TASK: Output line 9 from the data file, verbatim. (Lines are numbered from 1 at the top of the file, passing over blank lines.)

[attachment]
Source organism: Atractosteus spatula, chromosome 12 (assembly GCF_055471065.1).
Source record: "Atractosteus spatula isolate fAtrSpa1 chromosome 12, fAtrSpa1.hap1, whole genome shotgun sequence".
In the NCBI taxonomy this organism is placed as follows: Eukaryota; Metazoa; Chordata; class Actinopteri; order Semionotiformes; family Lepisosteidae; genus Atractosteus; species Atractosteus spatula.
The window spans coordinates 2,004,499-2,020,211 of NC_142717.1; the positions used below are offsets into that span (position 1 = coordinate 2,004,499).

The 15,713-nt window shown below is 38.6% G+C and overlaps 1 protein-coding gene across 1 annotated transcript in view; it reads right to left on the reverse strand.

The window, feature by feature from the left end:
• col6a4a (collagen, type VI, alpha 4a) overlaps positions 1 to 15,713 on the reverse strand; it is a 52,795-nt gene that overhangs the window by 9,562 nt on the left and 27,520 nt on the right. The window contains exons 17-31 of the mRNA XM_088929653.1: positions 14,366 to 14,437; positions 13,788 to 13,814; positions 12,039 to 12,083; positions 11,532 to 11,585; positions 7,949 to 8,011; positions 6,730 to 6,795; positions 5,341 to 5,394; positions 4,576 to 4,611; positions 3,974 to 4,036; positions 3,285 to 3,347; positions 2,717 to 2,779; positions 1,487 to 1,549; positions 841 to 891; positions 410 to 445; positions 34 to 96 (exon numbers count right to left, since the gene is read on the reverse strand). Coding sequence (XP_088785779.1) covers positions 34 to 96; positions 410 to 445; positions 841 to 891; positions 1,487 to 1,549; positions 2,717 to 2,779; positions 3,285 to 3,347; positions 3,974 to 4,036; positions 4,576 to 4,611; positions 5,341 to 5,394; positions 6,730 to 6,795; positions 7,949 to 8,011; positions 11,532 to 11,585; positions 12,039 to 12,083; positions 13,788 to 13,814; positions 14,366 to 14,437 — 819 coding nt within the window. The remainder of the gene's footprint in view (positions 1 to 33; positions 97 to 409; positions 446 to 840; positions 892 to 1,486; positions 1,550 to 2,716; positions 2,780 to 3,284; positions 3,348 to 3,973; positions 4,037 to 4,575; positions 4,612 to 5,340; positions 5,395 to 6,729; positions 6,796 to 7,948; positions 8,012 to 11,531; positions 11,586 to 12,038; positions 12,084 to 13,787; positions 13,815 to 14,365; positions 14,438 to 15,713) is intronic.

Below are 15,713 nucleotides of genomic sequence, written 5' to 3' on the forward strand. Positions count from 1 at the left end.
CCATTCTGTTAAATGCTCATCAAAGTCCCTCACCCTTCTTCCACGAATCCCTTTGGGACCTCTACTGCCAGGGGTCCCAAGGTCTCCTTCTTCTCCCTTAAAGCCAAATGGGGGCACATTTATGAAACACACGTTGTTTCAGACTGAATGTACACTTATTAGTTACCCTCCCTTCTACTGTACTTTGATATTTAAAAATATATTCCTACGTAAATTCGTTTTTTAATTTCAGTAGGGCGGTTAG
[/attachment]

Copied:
CCATTCTGTTAAATGCTCATCAAAGTCCCTCACCCTTCTTCCACGAATCCCTTTGGGACCTCTACTGCCAGGGGTCCCAAGGTCTCCTTCTTCTCCCTTAAAGCCAAATGGGGGCACATTTATGAAACACACGTTGTTTCAGACTGAATGTACACTTATTAGTTACCCTCCCTTCTACTGTACTTTGATATTTAAAAATATATTCCTACGTAAATTCGTTTTTTAATTTCAGTAGGGCGGTTAG